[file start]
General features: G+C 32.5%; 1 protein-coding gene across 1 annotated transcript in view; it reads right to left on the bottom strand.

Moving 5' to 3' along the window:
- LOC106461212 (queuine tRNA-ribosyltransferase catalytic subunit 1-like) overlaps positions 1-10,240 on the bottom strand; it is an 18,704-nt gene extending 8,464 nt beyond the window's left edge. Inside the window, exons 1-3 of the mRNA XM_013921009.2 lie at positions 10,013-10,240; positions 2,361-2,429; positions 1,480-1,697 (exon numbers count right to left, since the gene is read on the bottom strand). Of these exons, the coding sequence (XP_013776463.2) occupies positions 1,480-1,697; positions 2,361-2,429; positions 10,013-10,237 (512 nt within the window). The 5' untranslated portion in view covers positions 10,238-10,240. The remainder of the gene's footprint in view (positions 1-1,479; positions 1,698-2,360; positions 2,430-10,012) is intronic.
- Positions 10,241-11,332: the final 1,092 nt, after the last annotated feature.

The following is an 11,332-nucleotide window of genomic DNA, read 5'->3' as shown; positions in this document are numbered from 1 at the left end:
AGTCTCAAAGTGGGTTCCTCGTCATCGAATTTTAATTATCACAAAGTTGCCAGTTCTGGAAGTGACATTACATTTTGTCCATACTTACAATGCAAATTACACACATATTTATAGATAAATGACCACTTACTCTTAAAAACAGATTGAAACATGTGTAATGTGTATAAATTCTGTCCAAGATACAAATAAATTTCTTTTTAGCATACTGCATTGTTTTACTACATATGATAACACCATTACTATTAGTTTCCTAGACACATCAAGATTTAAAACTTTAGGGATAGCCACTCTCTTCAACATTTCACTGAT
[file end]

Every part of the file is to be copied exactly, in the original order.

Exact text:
General features: G+C 32.5%; 1 protein-coding gene across 1 annotated transcript in view; it reads right to left on the bottom strand.

Moving 5' to 3' along the window:
- LOC106461212 (queuine tRNA-ribosyltransferase catalytic subunit 1-like) overlaps positions 1-10,240 on the bottom strand; it is an 18,704-nt gene extending 8,464 nt beyond the window's left edge. Inside the window, exons 1-3 of the mRNA XM_013921009.2 lie at positions 10,013-10,240; positions 2,361-2,429; positions 1,480-1,697 (exon numbers count right to left, since the gene is read on the bottom strand). Of these exons, the coding sequence (XP_013776463.2) occupies positions 1,480-1,697; positions 2,361-2,429; positions 10,013-10,237 (512 nt within the window). The 5' untranslated portion in view covers positions 10,238-10,240. The remainder of the gene's footprint in view (positions 1-1,479; positions 1,698-2,360; positions 2,430-10,012) is intronic.
- Positions 10,241-11,332: the final 1,092 nt, after the last annotated feature.

The following is an 11,332-nucleotide window of genomic DNA, read 5'->3' as shown; positions in this document are numbered from 1 at the left end:
AGTCTCAAAGTGGGTTCCTCGTCATCGAATTTTAATTATCACAAAGTTGCCAGTTCTGGAAGTGACATTACATTTTGTCCATACTTACAATGCAAATTACACACATATTTATAGATAAATGACCACTTACTCTTAAAAACAGATTGAAACATGTGTAATGTGTATAAATTCTGTCCAAGATACAAATAAATTTCTTTTTAGCATACTGCATTGTTTTACTACATATGATAACACCATTACTATTAGTTTCCTAGACACATCAAGATTTAAAACTTTAGGGATAGCCACTCTCTTCAACATTTCACTGAT